Man-made structures can be feeding hotspots for seabirds, new research finds
Man-made structures set in tidal streams can be a feeding hotspot for seabirds, according to new research.
Marine scientists from Queen’s University Belfast, University of Plymouth and Bangor University carried out the research in a tidal channel linking Strangford Lough, Northern Ireland, with the Irish Sea.
Strong currents interacting with hard structures, including boulders, piers or floating buoys, can generate turbulent wakes which at times, can make prey available to surface foraging seabirds, such as terns.
The researchers investigated the number of terns feeding at three highly dynamic wake features.
They focussed on two natural wake sites, a rock island and a whirlpool, and a man-made site – the wake of the SeaGen tidal energy structure. SeaGen was in the process of being removed during the study so the turbines were absent, and the wake was being generated from the monopile (tower).
While terns searched for food at all three wake features, on average, tern numbers were highest at the man-made wake, which also experiences the highest currents.
She explains: “The aim of our study was to understand predator responses to environmental change; such as how man-made structures cause changes to local flow dynamics and how this may affect seabird foraging.
“We found that SeaGen’s wake has the power to mix up the entire water column, making potential prey items more accessible to foraging terns, similar to a prey conveyer belt.
“We used a combination of vantage point counts, drone flights, hydrodynamic modelling and hydroacoustics (using sound to measure underwater characteristics) and found that SeaGen’s wake generated the most intense foraging hotspot for terns, coupled to the flood tide.”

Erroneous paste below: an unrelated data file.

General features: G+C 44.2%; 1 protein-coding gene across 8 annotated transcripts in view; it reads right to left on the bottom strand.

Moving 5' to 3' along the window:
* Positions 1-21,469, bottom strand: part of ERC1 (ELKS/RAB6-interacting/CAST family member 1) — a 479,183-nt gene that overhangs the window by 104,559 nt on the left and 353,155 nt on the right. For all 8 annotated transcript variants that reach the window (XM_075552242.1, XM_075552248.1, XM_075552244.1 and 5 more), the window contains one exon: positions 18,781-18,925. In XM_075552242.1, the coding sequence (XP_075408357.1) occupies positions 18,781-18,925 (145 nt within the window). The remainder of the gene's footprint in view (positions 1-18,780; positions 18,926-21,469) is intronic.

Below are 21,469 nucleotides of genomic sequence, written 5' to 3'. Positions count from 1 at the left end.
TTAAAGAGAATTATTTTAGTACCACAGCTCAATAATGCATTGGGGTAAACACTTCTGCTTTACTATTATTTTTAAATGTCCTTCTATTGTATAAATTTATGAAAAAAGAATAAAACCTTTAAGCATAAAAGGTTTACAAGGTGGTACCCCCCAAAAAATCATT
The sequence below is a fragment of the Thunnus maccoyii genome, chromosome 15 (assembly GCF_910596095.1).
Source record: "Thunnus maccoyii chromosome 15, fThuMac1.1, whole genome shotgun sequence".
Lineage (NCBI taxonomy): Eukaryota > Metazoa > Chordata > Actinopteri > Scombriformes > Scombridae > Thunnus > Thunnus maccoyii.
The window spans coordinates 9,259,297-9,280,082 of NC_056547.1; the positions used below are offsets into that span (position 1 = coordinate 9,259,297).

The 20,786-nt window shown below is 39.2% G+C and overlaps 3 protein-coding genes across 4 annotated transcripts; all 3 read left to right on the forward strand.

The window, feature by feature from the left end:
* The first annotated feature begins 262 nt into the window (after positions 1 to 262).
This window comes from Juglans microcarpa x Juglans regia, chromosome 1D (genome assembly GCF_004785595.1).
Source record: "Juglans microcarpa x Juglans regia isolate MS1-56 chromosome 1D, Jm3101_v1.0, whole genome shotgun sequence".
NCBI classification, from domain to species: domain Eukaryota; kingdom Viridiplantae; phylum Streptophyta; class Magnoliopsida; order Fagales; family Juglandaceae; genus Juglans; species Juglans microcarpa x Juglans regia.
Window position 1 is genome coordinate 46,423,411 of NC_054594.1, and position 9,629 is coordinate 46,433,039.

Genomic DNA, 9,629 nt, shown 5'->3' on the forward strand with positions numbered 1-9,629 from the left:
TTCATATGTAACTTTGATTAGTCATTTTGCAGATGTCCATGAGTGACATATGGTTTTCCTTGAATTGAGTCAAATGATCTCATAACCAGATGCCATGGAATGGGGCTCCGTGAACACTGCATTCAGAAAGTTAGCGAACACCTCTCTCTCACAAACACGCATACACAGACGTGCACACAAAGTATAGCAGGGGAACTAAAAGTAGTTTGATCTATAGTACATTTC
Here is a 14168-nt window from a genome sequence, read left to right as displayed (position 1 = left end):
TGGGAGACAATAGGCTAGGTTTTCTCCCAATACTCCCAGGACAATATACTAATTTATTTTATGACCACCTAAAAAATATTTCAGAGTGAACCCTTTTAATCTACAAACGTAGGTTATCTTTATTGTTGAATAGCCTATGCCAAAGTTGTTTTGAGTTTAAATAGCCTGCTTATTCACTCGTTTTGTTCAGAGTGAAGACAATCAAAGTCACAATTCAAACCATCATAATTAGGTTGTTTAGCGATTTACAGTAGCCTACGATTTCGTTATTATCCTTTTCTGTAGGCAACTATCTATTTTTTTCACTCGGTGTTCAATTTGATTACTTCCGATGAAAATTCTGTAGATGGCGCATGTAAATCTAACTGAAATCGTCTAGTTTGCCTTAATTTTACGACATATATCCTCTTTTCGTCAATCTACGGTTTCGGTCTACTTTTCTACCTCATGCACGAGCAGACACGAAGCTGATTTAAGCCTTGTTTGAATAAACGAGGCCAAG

Co-investigator Dr Alex Nimmo-Smith, an oceanographer and UAV pilot at the University of Plymouth, added: “The drone provided an eye in the sky, allowing us to track the highly localised foraging behaviour of the terns over SeaGen’s turbulent wake structure.”
While the researchers cannot determine if this had an overall positive effect on the local seabirds, their research is timely – highlighting the ecological implications of changes in local flow patterns to top predators when installing or removing offshore structures. The removal of SeaGen will give the researchers the opportunity to investigate how these patterns will change following the completion of SeaGen’s decommissioning.
The research has been published in the Nature research journal Communications Biology.
Media inquiries to Jemma Greenlees at Queen’s University Communications Office T; +44 (0)28 9097 3087 E; firstname.lastname@example.org.